With the onslaught of baby boomers entering retirement over the next decade -- an estimated 7,000 to 10,000 people a day starting this year -- who will take over the leadership of privately held firms and family businesses? “The choice of successor to lead your business can propel it to great success or plunge it into failure,” says Richard A. Morris, principal of ROI Consulting in Evanston, Ill. “With less than 30% of family businesses successfully transitioning to the next generation, leadership selection is a key consideration.”
Through his research, Morris has identified three techniques business owners typically use to choose successors that often lead to a poor long-term prognosis for the company:
1. Anointing the firstborn. Often the owner will follow a tried and true method of leadership transition, taken straight from royalty, by anointing the firstborn the next leader. This method can avoid arguments among siblings and often adheres to family tradition. However, it fails to take into account the desire or capabilities of all of the children or other potential candidates.
2. Selecting whoever is interested. Just because a family member has decided to come work for the company and has expressed interest in taking on the leadership role does not mean he or she has the right capabilities. Morris warns, “Often we find that family members working at the company are there for all the wrong reasons. It may be, for example, that they were unable to find another career and drifted back to the family business. Is that who you want running the company?”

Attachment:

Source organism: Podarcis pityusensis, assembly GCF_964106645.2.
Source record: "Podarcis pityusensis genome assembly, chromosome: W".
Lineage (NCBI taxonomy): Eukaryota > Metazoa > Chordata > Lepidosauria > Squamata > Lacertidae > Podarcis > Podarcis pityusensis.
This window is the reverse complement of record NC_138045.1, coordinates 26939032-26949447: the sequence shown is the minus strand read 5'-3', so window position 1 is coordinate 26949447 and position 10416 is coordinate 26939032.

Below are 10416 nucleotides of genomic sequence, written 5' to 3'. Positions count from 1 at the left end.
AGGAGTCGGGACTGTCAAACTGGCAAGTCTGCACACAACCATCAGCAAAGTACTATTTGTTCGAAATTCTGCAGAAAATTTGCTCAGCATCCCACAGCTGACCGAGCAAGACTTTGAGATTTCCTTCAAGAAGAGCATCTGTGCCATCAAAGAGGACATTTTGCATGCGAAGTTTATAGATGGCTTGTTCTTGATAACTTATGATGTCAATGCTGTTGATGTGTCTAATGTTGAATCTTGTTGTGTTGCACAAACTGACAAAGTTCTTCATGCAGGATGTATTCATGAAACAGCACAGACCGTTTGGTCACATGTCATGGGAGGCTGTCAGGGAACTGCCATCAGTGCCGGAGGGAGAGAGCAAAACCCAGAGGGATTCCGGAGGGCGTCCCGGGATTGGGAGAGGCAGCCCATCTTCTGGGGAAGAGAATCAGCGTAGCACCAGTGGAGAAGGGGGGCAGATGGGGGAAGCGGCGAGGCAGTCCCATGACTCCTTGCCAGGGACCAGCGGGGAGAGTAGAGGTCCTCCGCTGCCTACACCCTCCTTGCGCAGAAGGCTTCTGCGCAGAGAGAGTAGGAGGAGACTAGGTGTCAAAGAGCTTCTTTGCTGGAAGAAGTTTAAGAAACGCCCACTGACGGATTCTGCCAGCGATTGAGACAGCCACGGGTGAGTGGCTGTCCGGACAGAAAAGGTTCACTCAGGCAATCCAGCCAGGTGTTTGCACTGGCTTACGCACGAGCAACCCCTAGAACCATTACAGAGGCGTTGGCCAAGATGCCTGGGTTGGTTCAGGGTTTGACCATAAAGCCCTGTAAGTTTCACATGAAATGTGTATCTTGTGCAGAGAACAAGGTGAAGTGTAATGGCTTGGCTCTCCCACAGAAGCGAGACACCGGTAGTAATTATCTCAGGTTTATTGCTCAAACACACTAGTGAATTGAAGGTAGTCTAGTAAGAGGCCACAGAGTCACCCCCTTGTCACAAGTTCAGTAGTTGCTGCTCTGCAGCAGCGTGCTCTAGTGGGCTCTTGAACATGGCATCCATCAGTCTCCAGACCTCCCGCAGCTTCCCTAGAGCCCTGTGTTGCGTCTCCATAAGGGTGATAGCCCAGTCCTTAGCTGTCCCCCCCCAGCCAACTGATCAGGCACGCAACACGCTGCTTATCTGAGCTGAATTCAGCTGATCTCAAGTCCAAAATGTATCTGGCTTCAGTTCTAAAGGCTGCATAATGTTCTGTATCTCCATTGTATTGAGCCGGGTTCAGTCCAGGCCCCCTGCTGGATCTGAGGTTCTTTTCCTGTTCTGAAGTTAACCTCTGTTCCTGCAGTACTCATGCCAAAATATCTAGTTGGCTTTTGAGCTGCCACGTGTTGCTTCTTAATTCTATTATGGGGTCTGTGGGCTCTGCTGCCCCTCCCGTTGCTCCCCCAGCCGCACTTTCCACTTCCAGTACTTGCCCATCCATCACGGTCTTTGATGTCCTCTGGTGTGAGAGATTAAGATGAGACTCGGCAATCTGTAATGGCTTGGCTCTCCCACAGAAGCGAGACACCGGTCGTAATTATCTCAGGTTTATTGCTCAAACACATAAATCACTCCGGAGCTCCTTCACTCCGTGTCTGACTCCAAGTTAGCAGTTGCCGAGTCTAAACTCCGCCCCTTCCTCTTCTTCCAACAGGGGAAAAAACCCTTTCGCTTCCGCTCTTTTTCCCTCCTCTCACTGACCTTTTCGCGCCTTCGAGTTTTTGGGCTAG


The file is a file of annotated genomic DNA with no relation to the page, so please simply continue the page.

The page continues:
3. Choosing the person who “does it like me.” Many family business leaders who are thoughtful about their succession decision choose a person to run the company who has skills similar to theirs. “This may appear to be the correct choice, but most of the time it is exactly the opposite of what is needed for the next phase of the company,” explains Morris. Research defines four lifecycles or stages: Start-Up, Growth, Mature, and Reinvent, and each requires a leader with a different skill set.
Morris recommends business owners develop a list of skills required by the stage the business will be entering. “Then owners should assess all of the family candidates to see who may have the needed skills. If there are no family members with the requisite skills, it may be better to hire a professional manager,” Morris advises. “I’d rather own a company that succeeds than run my family firm into the ground.”
Morris also co-authored the book “Kids, Wealth and Consequences: Ensuring a Responsible Financial Future for the Next Generation” (Bloomberg Press).